Only the matrix clause in a sentence requires subject-auxiliary inversion to make it interrogative (and not if the wh-word is part of a Subject phrase). In other words, all other things being equal, we use subject-auxiliary inversion to mark sentences, not subordinate clauses as interrogative.
We only use the auxiliary DO, when some grammatical operation or construction requires an auxiliary and we do not already have one in the canonical version of the sentence.
In the sentence above the Subject is the noun phrase her elephant. The word can is an auxiliary verb taking the verb dance as a Complement. If we want to turn this sentence into a canonical interrogative sentence to make a question, then we need to do a very simple operation on it. We need to invert the Subject and the auxiliary verb:
If we want to make the sentence emphatic, we stress the auxiliary verb:
Let's look at a different type of sentence:
- My elephant ate five donuts.
This sentence is different because it has no auxiliary verb. It has the verb ate as the Head of the Predicate. Also it contains a Direct Object, five donuts. This Object consists of a noun phrase. It has the noun donuts as its Head and the numeral five in Determiner function. Now suppose we want to make this sentence emphatic. To do this we need to stress the auxiliary verb. This is problematic because there is no auxiliary verb. In situations like this we insert the dummy auxiliary DO to give us an auxiliary to stress:
- My elephant did eat five donuts.
Ok, so now let's assume that we want to change the sentence into a question. We want the undetermined part of the question to refer to the numeral:
- My elephant ate [how many] donuts?
To turn this into a canonical question, we need to move the interrogative word to the front of the question. Because the question word appears within a noun phrase, the whole noun phrase must move to the front of the sentence:
- *How many donuts my elephant ate? (ungrammatical)
However, this is not enough. We still need to invert the Subject and the auxiliary verb. We have the same problem we had when we wanted to make the sentence emphatic. There's no auxiliary to invert. Again we will need to insert DO:
- How many donuts did my elephant eat?
We can embed interrogative clauses as the complements of other verbs:
- She will ask [how many donuts my elephant ate].
- Will she ask [how many donuts my elephants ate]?
Notice that the bracketed subordinate interrogative clauses here do not exhibit subject auxiliary inversion. They are like our ungrammatical question how many donuts my elephant ate?. There is an important difference between the two sentences above. The first sentence is a declarative sentence used as a statement. The second is an interrogative sentence used as a question. Notice that we only need to use subject-auxiliary inversion in the main (technically the matrix) clause. In other words subject-auxiliary inversion is only required to turn the whole sentence into an interrogative clause. We don't need to use subject-auxiliary inversion in subordinate interrogative clauses. In the sentences above, because we do not need subject-auxiliary inversion in the subordinate clause, we do not need to insert the dummy auxiliary DO.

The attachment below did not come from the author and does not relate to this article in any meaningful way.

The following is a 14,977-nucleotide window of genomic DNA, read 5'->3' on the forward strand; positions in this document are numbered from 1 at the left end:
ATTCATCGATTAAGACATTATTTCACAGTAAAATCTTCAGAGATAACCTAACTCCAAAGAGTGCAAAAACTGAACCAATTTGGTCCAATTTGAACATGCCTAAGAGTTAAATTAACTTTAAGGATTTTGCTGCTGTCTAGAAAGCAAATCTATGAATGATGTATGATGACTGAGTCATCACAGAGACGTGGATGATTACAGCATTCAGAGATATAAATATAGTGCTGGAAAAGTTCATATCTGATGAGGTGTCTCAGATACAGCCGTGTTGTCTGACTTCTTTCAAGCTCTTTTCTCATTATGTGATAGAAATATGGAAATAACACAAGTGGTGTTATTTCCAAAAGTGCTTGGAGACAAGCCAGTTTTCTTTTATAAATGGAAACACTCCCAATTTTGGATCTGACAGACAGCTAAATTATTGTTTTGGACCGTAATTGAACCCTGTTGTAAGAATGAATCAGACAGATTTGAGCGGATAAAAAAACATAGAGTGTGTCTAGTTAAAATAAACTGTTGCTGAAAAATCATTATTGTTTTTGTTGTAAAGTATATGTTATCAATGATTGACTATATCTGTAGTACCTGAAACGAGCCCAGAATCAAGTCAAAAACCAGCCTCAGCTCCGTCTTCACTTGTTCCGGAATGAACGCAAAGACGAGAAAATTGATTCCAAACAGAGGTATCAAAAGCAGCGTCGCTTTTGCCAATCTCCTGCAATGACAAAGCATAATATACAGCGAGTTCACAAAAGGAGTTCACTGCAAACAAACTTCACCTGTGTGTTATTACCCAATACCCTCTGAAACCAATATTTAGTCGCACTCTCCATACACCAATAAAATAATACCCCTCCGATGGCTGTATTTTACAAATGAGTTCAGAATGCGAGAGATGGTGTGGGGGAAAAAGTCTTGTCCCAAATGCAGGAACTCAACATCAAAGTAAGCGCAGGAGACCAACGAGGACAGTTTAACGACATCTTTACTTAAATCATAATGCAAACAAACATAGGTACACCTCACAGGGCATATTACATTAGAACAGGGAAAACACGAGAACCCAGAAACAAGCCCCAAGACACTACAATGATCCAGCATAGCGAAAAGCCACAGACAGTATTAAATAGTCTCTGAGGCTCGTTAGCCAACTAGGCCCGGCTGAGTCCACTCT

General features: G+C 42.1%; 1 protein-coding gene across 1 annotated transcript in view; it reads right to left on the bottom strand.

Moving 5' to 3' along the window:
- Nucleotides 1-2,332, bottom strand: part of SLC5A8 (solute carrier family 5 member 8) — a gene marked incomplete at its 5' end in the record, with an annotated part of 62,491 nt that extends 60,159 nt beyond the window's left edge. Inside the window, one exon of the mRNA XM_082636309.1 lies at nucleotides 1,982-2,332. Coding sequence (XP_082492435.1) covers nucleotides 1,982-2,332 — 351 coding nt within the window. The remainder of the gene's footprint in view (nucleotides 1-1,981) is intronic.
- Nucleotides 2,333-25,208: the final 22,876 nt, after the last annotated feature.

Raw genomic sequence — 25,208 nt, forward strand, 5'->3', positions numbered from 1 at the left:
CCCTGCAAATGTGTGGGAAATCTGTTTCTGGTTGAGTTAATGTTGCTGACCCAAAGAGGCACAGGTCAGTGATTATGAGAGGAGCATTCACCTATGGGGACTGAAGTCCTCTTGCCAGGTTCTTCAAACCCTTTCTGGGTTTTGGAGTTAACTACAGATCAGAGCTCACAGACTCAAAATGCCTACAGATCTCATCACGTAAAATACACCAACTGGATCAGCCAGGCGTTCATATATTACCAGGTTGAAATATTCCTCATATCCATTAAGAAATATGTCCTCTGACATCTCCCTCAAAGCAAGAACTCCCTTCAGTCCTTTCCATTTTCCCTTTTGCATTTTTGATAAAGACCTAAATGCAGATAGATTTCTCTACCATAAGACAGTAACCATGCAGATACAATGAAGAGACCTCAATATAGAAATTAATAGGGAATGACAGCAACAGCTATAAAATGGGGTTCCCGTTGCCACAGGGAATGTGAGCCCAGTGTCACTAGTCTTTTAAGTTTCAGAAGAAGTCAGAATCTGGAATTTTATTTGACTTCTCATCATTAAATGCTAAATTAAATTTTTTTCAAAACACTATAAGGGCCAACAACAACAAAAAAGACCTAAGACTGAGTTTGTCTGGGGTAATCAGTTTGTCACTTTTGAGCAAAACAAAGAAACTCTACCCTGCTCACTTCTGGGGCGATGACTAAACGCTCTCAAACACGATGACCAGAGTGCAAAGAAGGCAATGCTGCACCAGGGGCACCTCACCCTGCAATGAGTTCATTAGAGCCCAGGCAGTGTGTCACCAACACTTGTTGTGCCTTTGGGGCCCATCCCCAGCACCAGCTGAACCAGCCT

However, we might still want to make the subordinate clause emphatic. For example, we might want to contrast it with an incorrect idea that has been previously mentioned:
A: You incorrectly stated that my elephant ate five donuts.
B: Could you tell me how many donuts your elephant did eat?
Here we have inserted the dummy auxiliary DO to make the subordinate clause emphatic. Notice that the word do is coming after the Subject here, not before it. The do insertion is for emphasis, not because this subordinate clause is interrogative.
The Original Poster's example
- Could you tell me how many people you have?
- Could you tell me how many people you do have?
The first example above is the normal way to phrase this sentence. The subordinate interrogative clause "how many people you have" does not require subject-auxiliary inversion and therefore we do not need to use the auxiliary DO to make the clause interrogative.
The second example, however, is also grammatical. It makes the subordinate clause emphatic. Notice that this has nothing to do with the clause being interrogative. The do is being inserted to give us an auxiliary to stress. Notice as well that
the auxiliary do comes after the Subject, not before it.